The Department of Health on Monday warned the public not to take an oral product called Hemohim, saying it can cause liver damage.
The department said the Hospital Authority had notified it on Friday of suspected poisoning cases, involving acute liver injury, in four women, aged between 42 and 72.
All had reported tea-coloured urine, jaundice, and vomiting between April and September. They were admitted to hospital and have since been discharged.
The women said they had taken Hemohim, thinking it would improve their health, with consumption ranging between about two weeks and six months.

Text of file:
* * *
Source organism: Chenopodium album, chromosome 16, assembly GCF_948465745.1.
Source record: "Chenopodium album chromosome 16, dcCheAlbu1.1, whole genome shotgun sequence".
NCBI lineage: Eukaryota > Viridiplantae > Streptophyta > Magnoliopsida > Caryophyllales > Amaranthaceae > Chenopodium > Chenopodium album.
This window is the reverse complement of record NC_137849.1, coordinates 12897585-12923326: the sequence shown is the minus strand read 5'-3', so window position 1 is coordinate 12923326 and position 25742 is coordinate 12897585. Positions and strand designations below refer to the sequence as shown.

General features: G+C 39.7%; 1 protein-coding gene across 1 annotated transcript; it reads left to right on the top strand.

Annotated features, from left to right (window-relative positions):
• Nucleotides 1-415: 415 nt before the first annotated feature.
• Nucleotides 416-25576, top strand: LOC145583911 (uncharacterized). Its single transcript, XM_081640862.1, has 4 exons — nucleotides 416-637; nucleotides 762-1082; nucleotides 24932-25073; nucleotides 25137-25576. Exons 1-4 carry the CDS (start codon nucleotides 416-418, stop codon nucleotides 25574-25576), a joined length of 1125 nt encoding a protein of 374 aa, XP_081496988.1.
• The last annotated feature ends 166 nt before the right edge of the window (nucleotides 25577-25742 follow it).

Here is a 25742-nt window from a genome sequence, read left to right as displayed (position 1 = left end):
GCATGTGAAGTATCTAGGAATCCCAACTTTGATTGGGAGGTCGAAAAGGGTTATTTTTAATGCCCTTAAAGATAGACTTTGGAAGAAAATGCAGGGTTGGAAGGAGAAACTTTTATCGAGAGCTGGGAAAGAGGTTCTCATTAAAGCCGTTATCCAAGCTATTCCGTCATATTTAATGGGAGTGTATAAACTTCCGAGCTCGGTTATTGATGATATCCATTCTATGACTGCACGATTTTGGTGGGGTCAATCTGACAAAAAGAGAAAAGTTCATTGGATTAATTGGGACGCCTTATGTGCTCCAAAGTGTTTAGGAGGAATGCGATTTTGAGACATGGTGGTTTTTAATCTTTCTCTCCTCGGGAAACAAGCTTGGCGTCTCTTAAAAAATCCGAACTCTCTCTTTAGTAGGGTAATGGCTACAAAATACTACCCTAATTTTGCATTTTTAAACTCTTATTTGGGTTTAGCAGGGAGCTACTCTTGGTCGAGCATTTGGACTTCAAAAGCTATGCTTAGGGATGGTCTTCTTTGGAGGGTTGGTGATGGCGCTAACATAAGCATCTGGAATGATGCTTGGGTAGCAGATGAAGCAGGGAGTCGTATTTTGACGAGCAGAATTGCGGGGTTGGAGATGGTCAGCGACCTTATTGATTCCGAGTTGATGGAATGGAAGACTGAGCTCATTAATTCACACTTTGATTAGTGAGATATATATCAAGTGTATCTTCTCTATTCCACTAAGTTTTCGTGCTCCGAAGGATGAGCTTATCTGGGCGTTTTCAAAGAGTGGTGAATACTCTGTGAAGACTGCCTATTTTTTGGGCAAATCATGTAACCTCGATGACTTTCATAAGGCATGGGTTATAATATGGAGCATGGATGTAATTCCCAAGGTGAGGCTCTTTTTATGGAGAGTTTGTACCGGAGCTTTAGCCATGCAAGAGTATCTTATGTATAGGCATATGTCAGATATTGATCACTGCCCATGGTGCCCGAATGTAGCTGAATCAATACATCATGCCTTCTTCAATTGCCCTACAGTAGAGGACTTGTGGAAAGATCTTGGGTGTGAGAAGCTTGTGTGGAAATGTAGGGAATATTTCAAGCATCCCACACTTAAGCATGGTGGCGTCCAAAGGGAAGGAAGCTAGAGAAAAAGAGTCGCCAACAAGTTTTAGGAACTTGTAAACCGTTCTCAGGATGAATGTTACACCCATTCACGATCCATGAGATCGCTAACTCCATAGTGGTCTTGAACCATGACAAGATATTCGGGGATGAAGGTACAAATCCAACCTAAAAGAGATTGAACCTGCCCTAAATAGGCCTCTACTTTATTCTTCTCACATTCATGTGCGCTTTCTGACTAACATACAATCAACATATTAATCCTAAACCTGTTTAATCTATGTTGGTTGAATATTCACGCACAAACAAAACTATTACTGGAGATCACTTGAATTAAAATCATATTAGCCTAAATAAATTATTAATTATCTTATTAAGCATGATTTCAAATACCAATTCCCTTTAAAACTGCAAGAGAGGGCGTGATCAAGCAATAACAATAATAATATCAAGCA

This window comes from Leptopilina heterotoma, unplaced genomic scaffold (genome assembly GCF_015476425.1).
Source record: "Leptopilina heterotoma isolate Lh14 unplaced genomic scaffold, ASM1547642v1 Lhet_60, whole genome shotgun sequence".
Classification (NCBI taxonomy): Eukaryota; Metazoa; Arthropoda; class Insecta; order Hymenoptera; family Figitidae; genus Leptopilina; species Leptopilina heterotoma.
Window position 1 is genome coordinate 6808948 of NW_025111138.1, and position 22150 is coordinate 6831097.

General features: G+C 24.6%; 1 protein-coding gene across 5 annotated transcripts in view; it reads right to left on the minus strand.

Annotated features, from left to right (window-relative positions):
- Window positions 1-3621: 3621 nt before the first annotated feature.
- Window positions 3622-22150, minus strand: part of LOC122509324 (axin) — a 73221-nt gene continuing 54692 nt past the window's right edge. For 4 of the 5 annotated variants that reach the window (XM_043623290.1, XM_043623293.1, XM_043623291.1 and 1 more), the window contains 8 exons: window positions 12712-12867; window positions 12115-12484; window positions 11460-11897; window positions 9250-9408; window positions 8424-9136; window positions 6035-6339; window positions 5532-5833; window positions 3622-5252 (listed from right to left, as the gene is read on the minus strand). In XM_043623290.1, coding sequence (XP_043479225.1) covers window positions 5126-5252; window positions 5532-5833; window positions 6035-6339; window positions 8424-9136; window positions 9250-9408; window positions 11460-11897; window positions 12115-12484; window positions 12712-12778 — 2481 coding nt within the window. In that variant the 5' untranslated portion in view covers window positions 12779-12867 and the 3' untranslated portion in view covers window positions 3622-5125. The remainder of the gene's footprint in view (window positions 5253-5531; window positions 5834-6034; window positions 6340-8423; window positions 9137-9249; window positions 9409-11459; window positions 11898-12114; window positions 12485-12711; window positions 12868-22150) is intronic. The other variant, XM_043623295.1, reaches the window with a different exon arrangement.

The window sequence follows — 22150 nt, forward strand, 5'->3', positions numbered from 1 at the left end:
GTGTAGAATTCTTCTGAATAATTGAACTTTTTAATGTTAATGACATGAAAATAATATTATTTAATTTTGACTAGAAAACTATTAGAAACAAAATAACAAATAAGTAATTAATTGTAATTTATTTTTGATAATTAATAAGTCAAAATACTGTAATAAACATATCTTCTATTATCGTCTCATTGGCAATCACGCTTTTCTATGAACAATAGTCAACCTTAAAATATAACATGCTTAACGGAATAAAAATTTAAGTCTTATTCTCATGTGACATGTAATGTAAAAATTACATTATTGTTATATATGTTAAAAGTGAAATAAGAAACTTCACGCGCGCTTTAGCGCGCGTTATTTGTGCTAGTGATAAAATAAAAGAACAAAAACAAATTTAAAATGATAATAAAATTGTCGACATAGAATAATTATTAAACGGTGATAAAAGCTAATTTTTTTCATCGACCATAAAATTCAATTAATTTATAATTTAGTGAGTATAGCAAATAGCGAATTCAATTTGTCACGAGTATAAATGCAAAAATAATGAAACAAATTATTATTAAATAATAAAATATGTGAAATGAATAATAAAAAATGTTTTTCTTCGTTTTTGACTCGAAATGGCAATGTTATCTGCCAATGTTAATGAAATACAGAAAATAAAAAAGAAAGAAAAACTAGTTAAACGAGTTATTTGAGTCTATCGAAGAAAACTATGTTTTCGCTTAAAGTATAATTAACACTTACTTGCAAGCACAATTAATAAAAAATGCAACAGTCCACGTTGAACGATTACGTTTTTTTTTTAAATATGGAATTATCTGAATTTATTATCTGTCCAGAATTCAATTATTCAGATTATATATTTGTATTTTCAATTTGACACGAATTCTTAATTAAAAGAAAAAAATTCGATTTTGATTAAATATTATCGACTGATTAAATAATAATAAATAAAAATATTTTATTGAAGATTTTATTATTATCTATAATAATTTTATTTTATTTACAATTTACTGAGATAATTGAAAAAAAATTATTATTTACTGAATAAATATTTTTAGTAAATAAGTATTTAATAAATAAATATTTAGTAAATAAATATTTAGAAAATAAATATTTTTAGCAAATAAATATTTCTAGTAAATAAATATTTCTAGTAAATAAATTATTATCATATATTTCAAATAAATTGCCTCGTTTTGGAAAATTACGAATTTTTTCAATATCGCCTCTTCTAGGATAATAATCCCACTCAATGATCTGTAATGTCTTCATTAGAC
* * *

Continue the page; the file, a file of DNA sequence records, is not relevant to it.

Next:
The department collected two samples from the patients and the Government Laboratory on Monday confirmed the presence of methoxsalen in all samples collected.
A Department of Health spokesman said methoxsalen was considered a probable cause of liver injury. Other common side effects include nausea, headache, dizziness, fatigue, depression and skin reaction to sunlight.
Methoxsalen - derived from the plant Ammi Majus, known commonly as Bishop's Weed or Queen Anne's lace - is a substance listed under the pharmacy and poison regulations. It can be used to treat diseases such as psoriasis and vitiligo.
The department said it was investigating the source of the product and would take enforcement action when necessary.